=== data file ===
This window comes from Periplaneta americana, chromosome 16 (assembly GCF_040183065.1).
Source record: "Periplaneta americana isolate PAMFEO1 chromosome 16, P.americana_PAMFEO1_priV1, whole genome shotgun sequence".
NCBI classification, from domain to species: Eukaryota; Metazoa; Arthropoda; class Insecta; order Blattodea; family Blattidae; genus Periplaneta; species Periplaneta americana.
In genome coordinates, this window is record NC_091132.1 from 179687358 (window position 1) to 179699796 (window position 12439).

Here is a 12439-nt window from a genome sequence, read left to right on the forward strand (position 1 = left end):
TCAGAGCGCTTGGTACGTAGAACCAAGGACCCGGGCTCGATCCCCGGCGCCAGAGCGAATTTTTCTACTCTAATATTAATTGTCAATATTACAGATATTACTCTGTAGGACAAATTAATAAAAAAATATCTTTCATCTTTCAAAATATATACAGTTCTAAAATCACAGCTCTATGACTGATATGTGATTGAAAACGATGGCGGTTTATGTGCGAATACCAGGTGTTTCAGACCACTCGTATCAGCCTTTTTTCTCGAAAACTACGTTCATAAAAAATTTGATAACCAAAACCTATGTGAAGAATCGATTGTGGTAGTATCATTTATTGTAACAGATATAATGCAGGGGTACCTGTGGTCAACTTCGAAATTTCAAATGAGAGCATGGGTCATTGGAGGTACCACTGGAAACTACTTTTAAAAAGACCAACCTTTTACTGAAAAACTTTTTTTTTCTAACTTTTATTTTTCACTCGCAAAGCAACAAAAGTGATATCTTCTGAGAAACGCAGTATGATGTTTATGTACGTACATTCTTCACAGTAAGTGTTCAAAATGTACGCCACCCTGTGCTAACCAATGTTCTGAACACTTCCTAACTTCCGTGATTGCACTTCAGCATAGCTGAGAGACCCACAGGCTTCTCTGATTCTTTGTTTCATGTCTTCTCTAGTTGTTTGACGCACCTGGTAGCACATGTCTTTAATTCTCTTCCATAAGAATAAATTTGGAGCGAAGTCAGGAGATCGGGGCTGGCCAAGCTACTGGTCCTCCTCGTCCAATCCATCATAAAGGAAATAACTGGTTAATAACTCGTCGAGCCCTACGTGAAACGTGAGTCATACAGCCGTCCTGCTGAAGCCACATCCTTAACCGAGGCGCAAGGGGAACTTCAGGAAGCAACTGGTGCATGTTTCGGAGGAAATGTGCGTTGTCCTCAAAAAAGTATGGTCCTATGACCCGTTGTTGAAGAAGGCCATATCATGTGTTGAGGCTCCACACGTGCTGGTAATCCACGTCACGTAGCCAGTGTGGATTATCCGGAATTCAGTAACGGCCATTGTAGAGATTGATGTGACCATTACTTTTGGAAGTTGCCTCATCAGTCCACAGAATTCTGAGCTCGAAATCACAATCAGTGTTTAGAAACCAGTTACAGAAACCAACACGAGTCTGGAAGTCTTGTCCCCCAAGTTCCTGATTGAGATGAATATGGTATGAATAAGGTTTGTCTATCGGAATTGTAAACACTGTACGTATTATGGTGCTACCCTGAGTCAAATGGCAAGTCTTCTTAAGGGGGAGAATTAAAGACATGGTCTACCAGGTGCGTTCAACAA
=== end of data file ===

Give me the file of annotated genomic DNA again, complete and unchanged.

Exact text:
This window comes from Periplaneta americana, chromosome 16 (assembly GCF_040183065.1).
Source record: "Periplaneta americana isolate PAMFEO1 chromosome 16, P.americana_PAMFEO1_priV1, whole genome shotgun sequence".
NCBI classification, from domain to species: Eukaryota; Metazoa; Arthropoda; class Insecta; order Blattodea; family Blattidae; genus Periplaneta; species Periplaneta americana.
In genome coordinates, this window is record NC_091132.1 from 179687358 (window position 1) to 179699796 (window position 12439).

Here is a 12439-nt window from a genome sequence, read left to right on the forward strand (position 1 = left end):
TCAGAGCGCTTGGTACGTAGAACCAAGGACCCGGGCTCGATCCCCGGCGCCAGAGCGAATTTTTCTACTCTAATATTAATTGTCAATATTACAGATATTACTCTGTAGGACAAATTAATAAAAAAATATCTTTCATCTTTCAAAATATATACAGTTCTAAAATCACAGCTCTATGACTGATATGTGATTGAAAACGATGGCGGTTTATGTGCGAATACCAGGTGTTTCAGACCACTCGTATCAGCCTTTTTTCTCGAAAACTACGTTCATAAAAAATTTGATAACCAAAACCTATGTGAAGAATCGATTGTGGTAGTATCATTTATTGTAACAGATATAATGCAGGGGTACCTGTGGTCAACTTCGAAATTTCAAATGAGAGCATGGGTCATTGGAGGTACCACTGGAAACTACTTTTAAAAAGACCAACCTTTTACTGAAAAACTTTTTTTTTCTAACTTTTATTTTTCACTCGCAAAGCAACAAAAGTGATATCTTCTGAGAAACGCAGTATGATGTTTATGTACGTACATTCTTCACAGTAAGTGTTCAAAATGTACGCCACCCTGTGCTAACCAATGTTCTGAACACTTCCTAACTTCCGTGATTGCACTTCAGCATAGCTGAGAGACCCACAGGCTTCTCTGATTCTTTGTTTCATGTCTTCTCTAGTTGTTTGACGCACCTGGTAGCACATGTCTTTAATTCTCTTCCATAAGAATAAATTTGGAGCGAAGTCAGGAGATCGGGGCTGGCCAAGCTACTGGTCCTCCTCGTCCAATCCATCATAAAGGAAATAACTGGTTAATAACTCGTCGAGCCCTACGTGAAACGTGAGTCATACAGCCGTCCTGCTGAAGCCACATCCTTAACCGAGGCGCAAGGGGAACTTCAGGAAGCAACTGGTGCATGTTTCGGAGGAAATGTGCGTTGTCCTCAAAAAAGTATGGTCCTATGACCCGTTGTTGAAGAAGGCCATATCATGTGTTGAGGCTCCACACGTGCTGGTAATCCACGTCACGTAGCCAGTGTGGATTATCCGGAATTCAGTAACGGCCATTGTAGAGATTGATGTGACCATTACTTTTGGAAGTTGCCTCATCAGTCCACAGAATTCTGAGCTCGAAATCACAATCAGTGTTTAGAAACCAGTTACAGAAACCAACACGAGTCTGGAAGTCTTGTCCCCCAAGTTCCTGATTGAGATGAATATGGTATGAATAAGGTTTGTCTATCGGAATTGTAAACACTGTACGTATTATGGTGCTACCCTGAGTCAAATGGCAAGTCTTCTTAAGGGGGAGAATTAAAGACATGGTCTACCAGGTGCGTTCAACAA